You are not required to participate in your plan every year. However, in years that you do, you must contribute an equal percentage to each participant who performed services during the year. This includes employees who died or who were terminated before the contributions were made.
Your contributions can be counted for the prior tax year up to the federal income tax filing deadline, including extensions. Employers are able to deduct contributions, and employees can exclude them from their gross income.
SEP contributions can be invested in the following types of investments:
- Mutual funds
- Money market funds
- Savings accounts
- Other similar investments
Ownership of a SEP
After you open the accounts for each of your employees, they will have complete control of them. The contributions that you make are theirs, and they can place them into the investments of their choice. Your contributions also stay with the employees and leave with them, regardless of any vesting.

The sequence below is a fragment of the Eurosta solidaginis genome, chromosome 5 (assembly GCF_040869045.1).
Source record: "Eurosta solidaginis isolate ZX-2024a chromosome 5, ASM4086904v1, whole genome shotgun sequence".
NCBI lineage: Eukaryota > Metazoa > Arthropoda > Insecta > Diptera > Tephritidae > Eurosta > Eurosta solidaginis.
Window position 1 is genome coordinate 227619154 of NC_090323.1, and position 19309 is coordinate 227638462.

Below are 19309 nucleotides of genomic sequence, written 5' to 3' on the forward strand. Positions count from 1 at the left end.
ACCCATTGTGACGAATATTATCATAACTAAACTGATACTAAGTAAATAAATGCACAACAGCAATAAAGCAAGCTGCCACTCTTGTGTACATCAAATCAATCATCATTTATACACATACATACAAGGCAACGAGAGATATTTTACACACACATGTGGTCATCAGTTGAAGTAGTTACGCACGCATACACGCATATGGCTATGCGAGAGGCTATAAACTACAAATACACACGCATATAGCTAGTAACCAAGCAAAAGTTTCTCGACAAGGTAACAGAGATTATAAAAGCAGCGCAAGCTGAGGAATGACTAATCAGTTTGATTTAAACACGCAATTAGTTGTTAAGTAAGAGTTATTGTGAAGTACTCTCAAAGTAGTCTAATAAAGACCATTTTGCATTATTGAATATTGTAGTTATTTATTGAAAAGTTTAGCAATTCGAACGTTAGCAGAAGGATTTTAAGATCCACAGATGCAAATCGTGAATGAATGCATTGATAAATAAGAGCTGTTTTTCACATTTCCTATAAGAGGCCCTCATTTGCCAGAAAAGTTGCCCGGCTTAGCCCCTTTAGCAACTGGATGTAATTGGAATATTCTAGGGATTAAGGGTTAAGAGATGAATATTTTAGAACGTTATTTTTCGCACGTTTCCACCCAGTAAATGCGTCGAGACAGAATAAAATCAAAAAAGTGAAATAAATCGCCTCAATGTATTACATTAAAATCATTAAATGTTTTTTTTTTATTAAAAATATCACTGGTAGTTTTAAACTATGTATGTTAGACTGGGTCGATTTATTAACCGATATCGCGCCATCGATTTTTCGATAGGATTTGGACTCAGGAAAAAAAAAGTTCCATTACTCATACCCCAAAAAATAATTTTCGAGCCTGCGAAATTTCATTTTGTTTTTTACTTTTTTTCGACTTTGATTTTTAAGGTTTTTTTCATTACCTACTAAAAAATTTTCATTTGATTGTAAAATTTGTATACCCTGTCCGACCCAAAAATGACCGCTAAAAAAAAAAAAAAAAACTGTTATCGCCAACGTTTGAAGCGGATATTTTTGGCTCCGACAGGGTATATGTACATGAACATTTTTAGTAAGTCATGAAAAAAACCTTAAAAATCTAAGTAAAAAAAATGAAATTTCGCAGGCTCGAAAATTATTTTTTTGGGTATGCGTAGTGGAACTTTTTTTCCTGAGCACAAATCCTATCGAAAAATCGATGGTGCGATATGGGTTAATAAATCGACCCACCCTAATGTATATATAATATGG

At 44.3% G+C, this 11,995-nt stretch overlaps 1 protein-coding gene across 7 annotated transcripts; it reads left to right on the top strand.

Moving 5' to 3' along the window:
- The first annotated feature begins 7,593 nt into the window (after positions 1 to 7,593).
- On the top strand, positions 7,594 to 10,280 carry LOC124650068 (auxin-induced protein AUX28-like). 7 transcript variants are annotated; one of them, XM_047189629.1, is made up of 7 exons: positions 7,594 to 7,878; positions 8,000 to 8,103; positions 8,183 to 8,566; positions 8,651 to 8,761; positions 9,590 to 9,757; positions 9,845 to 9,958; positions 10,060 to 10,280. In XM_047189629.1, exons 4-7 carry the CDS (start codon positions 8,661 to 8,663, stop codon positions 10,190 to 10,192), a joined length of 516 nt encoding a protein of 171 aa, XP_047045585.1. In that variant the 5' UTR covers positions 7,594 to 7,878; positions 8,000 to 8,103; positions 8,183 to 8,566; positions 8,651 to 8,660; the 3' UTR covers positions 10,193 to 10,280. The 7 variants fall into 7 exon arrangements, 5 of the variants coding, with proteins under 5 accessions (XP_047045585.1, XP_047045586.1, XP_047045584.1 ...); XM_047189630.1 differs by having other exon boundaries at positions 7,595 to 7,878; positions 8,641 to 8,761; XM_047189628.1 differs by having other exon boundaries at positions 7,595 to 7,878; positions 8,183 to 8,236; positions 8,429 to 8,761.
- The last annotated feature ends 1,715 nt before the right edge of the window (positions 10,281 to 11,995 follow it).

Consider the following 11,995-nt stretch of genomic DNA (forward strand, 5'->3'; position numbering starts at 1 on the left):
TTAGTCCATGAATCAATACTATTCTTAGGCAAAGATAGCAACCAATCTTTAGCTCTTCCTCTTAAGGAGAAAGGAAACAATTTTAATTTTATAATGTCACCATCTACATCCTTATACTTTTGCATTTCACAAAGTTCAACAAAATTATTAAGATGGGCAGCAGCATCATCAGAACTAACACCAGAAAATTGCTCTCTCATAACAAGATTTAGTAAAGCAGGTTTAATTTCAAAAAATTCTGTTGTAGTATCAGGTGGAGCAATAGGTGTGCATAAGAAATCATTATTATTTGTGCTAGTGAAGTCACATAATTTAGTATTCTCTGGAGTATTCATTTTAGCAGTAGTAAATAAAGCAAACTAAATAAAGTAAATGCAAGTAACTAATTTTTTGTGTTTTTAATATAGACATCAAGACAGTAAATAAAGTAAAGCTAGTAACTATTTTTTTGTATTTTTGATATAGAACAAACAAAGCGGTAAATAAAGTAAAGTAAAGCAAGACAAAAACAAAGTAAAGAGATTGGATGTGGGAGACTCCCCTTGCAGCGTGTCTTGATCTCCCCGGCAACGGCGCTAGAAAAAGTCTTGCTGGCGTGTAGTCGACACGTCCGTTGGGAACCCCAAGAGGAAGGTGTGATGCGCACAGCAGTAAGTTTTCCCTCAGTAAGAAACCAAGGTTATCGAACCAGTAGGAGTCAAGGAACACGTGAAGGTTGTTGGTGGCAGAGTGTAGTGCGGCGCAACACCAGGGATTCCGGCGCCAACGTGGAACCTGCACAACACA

If you have a SEP IRA from your former employer, you are allowed to roll the funds over into different types of IRA accounts. You can roll the money over to a Roth IRA or a traditional IRA. You can also roll the funds over to a SIMPLE IRA after two years.
The contributions in your account and the earnings can be rolled over tax-free to other IRAs and retirement plans. However, if you are rolling the money over to a Roth IRA, you will be taxed on the amount that is rolled over since the contributions were made on a pre-tax basis.
Terminating a SEP
If you are an employer and want to terminate your SEP, you are not required to notify the IRS. You will need to inform the financial institution that manages your plan that you are terminating it. It is a good idea to also inform your employees. A SEP plan can be terminated at any time.